Ohio's proposed abortion ban would require doctors to reimplant ectopic pregnancies, but that's not possible

In Ohio, anti-abortion-rights groups and 20 Republican lawmakers recently proposed an abortion ban that would, in most cases, consider doctors who perform abortions guilty of aggravated murder and subject to a life sentence or the death penalty, The Columbus Dispatch reported.

The proposal, presented on Thursday, acts as an update to Ohio's "heartbeat bill" that Gov. Mike DeWine signed in April but US District Judge Michael Barrett later blocked from going into effect. A "heartbeat bill" outlaws abortions as soon as a fetal heartbeat can be detected, or after about six weeks, when most people still don't know they're pregnant.

The new proposal would also require doctors to attempt to reimplant ectopic pregnancies in the uterus, where it's supposed to grow. Ectopic pregnancies occur when a fertilized egg attaches itself outside the uterus, where it can't develop.

But the Ohio proposal ignores the fact that reimplanting an ectopic pregnancy is "physiologically impossible," said Dr. Chris Zahn, the vice president of practice activities at the American College of Obstetricians and Gynecologists. In fact, attempting that is extremely dangerous, and the technology needed to do it doesn't even exist.


Ectopic pregnancies are often treated through fallopian-tube removal

According to the American College of Obstetricians and Gynecologists, the Centers for Disease Control and Prevention estimated that in 1992, the last year that national data was tracked, 2% of all pregnancies were ectopic.

Since a fertilized egg can't develop outside the uterus, when an ectopic pregnancy occurs the egg has to be removed along with any damaged tissue to prevent damage to the person's reproductive system.

Sometimes a medication called methotrexate can be used to help the person's body absorb the pregnancy tissue outside the uterus and potentially save the fallopian tube where the egg attached. But removing a fallopian tube often is the only way to treat an ectopic pregnancy.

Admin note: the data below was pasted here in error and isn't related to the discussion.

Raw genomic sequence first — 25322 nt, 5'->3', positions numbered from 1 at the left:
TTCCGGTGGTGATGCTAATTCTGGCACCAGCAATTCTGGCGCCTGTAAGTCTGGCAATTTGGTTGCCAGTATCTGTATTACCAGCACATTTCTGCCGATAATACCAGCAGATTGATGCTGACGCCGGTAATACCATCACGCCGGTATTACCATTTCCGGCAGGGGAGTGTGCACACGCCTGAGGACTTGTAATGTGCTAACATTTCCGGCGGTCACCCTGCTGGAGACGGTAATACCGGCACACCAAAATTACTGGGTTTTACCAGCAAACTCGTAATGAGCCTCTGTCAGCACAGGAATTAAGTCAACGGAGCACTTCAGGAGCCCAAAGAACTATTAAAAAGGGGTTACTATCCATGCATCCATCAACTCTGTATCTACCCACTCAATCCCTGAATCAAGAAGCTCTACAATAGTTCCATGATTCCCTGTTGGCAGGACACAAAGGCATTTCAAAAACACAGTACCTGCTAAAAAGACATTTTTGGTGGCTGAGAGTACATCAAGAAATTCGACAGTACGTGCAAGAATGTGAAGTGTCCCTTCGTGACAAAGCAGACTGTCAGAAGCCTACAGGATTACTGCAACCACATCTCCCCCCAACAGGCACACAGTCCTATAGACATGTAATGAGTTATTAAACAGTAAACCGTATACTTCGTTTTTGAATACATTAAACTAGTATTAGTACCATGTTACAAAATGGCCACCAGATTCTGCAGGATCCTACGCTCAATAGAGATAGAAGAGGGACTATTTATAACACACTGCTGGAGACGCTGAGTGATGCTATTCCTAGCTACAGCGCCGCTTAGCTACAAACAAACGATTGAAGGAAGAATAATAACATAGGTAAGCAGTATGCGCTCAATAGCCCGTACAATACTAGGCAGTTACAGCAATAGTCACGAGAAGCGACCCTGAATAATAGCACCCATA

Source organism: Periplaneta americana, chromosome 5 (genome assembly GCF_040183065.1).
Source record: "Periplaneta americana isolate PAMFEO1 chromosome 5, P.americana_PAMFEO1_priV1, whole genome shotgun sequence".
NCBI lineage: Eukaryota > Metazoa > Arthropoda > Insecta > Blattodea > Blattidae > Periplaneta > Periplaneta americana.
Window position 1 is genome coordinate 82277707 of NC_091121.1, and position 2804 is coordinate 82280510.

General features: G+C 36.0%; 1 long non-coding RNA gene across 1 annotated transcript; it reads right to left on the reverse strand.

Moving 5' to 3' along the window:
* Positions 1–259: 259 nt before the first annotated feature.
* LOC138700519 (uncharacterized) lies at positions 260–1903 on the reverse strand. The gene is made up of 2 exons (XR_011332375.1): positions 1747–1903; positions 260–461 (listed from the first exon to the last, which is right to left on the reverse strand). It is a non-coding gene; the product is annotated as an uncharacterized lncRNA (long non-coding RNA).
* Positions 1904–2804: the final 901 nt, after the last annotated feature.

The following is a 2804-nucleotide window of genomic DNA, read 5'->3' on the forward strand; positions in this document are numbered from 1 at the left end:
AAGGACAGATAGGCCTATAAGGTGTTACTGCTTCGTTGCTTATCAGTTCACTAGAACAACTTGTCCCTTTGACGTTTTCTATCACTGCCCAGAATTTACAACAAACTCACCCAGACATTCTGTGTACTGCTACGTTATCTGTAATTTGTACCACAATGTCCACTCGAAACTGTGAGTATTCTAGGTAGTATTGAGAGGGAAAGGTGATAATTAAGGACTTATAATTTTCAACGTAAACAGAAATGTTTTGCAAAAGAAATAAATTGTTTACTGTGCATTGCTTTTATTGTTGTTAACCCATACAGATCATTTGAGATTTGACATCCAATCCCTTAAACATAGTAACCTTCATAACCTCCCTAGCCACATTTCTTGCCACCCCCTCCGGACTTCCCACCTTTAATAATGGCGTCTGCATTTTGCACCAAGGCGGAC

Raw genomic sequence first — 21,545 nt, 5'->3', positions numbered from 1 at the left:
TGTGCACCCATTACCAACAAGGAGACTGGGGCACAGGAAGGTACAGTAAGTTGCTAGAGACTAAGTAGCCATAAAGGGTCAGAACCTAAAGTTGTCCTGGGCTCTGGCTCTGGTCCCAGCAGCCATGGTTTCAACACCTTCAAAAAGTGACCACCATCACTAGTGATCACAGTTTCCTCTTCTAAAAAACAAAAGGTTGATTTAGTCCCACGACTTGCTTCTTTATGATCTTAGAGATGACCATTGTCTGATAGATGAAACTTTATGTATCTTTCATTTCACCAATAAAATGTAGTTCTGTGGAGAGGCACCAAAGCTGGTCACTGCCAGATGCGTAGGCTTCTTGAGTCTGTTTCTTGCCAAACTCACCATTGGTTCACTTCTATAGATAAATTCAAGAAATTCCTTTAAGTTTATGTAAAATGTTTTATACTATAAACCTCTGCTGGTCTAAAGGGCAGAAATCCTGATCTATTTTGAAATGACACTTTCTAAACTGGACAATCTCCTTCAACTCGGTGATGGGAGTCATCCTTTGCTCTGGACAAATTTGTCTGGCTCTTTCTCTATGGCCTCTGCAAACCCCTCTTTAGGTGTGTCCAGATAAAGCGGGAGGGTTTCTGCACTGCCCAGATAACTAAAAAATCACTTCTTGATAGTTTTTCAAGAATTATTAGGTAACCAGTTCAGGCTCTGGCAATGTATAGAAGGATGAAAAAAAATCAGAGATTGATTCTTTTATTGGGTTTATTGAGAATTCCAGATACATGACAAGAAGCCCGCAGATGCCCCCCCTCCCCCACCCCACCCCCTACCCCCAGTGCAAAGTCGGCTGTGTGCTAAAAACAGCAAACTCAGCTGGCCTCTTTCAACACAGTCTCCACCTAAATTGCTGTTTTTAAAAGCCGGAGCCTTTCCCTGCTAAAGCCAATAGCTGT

Fallopian-tube removal is a common treatment for people who have ectopic pregnancies because the fallopian tubes are the most common place for ectopic pregnancies to happen. (They occur less often in the ovary, the abdominal cavity, or the cervix, according to the Mayo Clinic.) The surgery requires doctors to cut open the abdomen.

Left untreated, a fertilized egg outside the uterus could grow and rupture the fallopian tube and cause heavy bleeding or even death, according to the Mayo Clinic. Ruptured fallopian tubes accounted for 2.7% of all pregnancy-related deaths from 2011 to 2013, according to ACOG.

Treating the ectopic pregnancy, however, "can certainly save a mom's life," Zahn told Insider.

Reimplanting the fertilized egg in the uterus 'is not possible'

Once the fertilized egg, the damaged tissue, and the fallopian tube are removed from the pregnant person's body, it's impossible to reimplant the pregnancy in the uterus, because no procedure exists to do so, Zahn said.

"It is not possible to move an ectopic pregnancy from a fallopian tube, or anywhere else it might have implanted, to the uterus," he said.

Even if there were such a procedure, it still probably wouldn't be possible, because in many cases the fertilized egg is not intact after an ectopic pregnancy, Dr. Donnica Moore, the host of the podcast "In the Ladies' Room with Dr. Donnica," told Insider.

Attempting to reinsert an ectopic pregnancy could result in an infection, a miscarriage, or the body rejecting the reimplantation, Moore said.

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